It’s been said that a cloud without automation is like a racecar without a steering wheel: All that performance just goes to waste unless you have a way to control it.
But even with the cloud, the data environment is still so complex and intricate that a fully automated stack is rather elusive, and it is questionable whether complete automation is really the best thing for the enterprise.
To be sure, the list of cloud automation or orchestration (call it what you will) platforms is growing, and for good reason. With the kind of elasticity and self-service provisioning going on, it would take an army of technicians to provide the functionality that modern knowledge workers expect these days. HP’s new Orchestrated Datacenter platform, for example, is supposed to run the gamut from physical resources to the virtual layer and all the way to application workflows, providing service desk, monitoring, security and other functions across multiple cloud deployments.
Clearly, an integrated management stack would be preferable to a series of discrete solutions, although companies like Juniper do make a good case for a dedicated system when preparing legacy environments for cloud-based services. The company’s Brendan Hayes points out that without network automation to link resources together, even the most virtualized data center will lack the agility and flexibility needed to support advanced cloud architectures. Conversion should be a two-step process: First, shore up core switching and routing infrastructure, and then construct a robust automation stack that provides the needed programmability for complex provisioning and dynamic resource allocation.
But how do we square all of this with the new Datacenter Infrastructure Management (DCIM) platforms hitting the channel? As Data Center Knowledge’s Jason Verge reported from the recent Data Center World conference in Las Vegas, top platform providers like ManageEngine and iTRACS are adding new customization and third-party integration capabilities to help the enterprise tie in-house automation capabilities to the broader cloud ecosystem. And some, such as Nlyte, are turning toward SaaS-layer approaches to speed up deployment and provide a more dynamic means of linking the data environment with in-house power and facilities requirements.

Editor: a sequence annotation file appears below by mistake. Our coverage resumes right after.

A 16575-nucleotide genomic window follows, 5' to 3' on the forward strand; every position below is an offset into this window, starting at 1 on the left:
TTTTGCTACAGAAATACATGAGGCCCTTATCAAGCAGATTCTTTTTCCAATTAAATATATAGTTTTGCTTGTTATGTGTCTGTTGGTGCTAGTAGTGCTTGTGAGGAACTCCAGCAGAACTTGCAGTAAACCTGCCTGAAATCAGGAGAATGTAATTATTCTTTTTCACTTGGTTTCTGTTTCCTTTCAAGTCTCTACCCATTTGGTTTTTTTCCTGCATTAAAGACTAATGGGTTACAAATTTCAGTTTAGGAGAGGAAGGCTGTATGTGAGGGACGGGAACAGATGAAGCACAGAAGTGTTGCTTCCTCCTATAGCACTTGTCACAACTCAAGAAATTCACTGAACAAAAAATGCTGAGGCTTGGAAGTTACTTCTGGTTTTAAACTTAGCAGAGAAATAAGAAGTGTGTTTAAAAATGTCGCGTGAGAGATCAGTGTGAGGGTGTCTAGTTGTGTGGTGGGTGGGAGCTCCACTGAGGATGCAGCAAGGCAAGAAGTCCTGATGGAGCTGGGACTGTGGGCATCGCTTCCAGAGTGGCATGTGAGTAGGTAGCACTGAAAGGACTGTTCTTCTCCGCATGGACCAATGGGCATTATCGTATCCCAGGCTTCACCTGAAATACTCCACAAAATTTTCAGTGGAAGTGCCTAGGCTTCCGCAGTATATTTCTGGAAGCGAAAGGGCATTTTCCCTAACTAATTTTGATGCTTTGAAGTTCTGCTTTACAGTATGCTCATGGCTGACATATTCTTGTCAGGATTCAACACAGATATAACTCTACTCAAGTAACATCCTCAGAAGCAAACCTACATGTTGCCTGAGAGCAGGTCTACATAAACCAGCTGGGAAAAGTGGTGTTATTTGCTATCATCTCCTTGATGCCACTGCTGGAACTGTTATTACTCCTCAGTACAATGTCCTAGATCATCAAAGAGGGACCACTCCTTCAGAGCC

Regardless of whether you adopt an all-in-one or multiplatform approach to data center automation, some basic practices still apply, says Dell’s Matt Smith. For one thing, automation requires proper handling of the metadata used for processes and record-keeping; Post-It Notes or simply remembering the correct procedures won’t cut it in the cloud. As well, make a thorough assessment of the time admins spend doing certain tasks. Chances are, jobs that occupy the bulk of their attention are ripe for automation.
The cloud, then, will change the way data interacts with other data—hopefully toward a more efficient and productive work environment. Automation, however, changes the way in which humans interact with underlying infrastructure, particularly those who are responsible for the care and maintenance of that infrastructure.
In the end, it will be easier for users to provision their own resources, but it will be more of a challenge for IT to set and maintain the limits of that new-found freedom.